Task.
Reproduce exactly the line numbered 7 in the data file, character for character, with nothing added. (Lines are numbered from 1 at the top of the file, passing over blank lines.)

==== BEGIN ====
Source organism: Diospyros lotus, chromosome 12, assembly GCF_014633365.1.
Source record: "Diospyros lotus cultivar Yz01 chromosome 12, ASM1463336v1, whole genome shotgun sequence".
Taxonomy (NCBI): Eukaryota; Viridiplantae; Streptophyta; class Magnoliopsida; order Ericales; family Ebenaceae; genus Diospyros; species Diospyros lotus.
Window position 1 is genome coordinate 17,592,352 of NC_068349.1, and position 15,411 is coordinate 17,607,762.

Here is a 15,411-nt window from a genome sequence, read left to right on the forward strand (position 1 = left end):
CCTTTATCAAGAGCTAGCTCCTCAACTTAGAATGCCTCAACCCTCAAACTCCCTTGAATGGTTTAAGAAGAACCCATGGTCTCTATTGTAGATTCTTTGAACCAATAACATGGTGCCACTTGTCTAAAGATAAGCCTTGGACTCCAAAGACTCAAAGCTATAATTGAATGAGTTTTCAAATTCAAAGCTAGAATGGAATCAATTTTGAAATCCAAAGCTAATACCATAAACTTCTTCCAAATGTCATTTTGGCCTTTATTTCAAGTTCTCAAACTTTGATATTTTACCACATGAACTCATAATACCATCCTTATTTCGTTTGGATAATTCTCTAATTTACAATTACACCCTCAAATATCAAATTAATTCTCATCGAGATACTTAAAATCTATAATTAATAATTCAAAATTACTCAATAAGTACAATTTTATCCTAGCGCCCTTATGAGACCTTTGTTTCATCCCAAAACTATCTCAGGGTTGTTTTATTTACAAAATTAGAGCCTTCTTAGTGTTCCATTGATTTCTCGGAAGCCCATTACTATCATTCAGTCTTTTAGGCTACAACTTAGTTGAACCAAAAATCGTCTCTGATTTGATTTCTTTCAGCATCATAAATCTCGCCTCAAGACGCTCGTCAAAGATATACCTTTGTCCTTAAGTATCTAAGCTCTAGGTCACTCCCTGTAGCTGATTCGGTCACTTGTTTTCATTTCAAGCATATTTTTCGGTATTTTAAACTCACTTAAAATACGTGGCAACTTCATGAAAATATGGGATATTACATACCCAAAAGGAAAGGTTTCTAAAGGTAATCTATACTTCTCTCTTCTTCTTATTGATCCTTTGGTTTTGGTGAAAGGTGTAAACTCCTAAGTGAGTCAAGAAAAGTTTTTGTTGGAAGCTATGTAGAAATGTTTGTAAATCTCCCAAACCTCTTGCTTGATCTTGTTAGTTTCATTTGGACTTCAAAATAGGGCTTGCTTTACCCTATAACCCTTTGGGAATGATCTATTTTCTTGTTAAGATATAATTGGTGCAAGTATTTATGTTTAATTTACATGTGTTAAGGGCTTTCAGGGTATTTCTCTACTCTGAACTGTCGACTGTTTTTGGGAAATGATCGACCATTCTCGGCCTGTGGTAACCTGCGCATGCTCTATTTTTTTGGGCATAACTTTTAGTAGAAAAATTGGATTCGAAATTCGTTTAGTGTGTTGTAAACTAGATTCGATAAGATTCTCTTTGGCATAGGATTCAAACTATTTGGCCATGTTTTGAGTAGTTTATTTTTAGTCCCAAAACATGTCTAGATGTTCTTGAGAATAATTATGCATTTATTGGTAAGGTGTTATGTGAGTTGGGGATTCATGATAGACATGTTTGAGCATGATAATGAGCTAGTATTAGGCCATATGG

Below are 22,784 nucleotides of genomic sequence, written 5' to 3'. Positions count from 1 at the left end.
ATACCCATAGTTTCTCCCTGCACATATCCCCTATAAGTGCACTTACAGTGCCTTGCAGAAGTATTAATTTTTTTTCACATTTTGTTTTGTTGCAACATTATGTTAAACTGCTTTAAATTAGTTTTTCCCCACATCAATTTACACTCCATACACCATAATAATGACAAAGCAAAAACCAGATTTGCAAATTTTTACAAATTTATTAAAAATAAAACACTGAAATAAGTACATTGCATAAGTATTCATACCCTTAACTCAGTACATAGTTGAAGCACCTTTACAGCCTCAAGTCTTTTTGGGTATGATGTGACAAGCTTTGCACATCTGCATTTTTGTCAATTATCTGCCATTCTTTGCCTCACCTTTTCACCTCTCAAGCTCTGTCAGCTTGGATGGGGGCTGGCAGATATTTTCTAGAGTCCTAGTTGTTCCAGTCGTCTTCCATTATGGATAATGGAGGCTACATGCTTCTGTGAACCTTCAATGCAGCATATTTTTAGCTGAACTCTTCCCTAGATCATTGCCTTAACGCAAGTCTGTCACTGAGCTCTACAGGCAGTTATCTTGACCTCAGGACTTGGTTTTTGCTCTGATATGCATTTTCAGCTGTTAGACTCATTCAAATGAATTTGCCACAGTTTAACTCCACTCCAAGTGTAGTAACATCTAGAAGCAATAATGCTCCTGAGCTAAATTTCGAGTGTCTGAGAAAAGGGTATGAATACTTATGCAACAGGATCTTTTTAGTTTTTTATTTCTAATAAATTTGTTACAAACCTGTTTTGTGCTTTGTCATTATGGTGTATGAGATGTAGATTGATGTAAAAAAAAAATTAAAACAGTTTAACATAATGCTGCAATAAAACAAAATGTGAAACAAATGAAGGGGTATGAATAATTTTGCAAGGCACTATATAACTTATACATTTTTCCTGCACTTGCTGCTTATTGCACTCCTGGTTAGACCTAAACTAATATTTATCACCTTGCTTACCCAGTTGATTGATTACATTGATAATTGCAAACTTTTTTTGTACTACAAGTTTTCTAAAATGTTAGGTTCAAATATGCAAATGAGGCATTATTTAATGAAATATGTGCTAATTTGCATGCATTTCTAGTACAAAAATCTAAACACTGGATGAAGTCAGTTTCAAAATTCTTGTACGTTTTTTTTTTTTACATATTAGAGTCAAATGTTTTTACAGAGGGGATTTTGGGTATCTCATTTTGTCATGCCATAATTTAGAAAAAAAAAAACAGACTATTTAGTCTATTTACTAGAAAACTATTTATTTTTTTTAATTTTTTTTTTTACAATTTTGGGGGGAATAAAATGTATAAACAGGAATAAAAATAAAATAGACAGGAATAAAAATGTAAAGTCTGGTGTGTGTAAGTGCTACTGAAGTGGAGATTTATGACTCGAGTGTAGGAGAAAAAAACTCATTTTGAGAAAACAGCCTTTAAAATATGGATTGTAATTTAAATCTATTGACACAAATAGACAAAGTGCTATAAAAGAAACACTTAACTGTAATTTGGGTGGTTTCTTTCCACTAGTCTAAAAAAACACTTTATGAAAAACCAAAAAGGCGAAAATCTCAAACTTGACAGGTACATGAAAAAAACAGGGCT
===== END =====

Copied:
Below are 22,784 nucleotides of genomic sequence, written 5' to 3'. Positions count from 1 at the left end.